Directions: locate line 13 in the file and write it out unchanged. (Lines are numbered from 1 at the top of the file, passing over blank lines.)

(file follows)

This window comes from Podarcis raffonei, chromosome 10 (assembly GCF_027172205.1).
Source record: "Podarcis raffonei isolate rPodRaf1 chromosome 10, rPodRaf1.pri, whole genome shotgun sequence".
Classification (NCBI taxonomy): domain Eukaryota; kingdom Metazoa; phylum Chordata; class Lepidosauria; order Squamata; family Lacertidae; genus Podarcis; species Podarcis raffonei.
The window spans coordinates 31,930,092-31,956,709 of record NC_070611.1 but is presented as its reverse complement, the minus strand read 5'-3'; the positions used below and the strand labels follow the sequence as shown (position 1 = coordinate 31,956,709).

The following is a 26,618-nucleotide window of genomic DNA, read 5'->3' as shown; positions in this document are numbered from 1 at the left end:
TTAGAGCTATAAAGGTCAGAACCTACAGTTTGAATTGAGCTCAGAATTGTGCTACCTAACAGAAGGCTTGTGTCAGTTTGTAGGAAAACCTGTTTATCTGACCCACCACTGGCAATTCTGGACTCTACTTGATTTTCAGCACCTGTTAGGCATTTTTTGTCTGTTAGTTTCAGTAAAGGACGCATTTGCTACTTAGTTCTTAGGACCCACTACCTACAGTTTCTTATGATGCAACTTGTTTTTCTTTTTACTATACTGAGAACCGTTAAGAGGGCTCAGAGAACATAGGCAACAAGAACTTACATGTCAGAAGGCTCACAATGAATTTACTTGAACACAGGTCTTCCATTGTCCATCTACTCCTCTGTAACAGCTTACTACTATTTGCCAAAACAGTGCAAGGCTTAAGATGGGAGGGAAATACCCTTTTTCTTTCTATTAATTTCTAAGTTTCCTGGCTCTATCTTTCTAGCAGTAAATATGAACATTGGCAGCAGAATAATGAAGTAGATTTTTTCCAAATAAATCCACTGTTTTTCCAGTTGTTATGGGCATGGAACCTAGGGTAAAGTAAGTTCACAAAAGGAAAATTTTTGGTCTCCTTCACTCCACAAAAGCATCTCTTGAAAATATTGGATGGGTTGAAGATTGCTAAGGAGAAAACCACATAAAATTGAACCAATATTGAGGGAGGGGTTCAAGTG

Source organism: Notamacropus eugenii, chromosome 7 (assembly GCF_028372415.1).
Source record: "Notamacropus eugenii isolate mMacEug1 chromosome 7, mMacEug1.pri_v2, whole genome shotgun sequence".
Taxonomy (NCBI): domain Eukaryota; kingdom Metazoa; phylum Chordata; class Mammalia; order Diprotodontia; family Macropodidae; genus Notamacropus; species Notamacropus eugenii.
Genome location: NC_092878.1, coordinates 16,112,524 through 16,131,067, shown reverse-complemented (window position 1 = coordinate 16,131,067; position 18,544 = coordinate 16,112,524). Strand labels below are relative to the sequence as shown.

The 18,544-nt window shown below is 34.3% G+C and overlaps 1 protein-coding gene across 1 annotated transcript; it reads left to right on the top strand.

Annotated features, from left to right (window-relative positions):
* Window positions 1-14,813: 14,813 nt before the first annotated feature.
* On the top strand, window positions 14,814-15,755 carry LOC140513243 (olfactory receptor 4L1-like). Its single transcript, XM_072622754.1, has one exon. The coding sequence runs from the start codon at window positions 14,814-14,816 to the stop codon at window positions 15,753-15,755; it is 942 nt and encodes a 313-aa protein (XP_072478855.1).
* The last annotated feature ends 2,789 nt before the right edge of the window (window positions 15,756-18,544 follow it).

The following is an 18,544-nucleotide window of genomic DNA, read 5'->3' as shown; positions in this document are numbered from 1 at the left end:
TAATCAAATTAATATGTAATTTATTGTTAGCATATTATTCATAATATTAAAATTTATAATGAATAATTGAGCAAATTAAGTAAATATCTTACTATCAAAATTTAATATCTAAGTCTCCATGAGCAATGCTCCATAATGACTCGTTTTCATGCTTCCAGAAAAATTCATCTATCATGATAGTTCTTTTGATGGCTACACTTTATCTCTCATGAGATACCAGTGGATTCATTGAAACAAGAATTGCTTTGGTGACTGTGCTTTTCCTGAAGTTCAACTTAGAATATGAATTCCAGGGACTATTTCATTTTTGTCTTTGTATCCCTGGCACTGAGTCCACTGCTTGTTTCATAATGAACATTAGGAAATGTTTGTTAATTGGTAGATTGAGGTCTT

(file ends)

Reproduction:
* Window positions 1-14,813: 14,813 nt before the first annotated feature.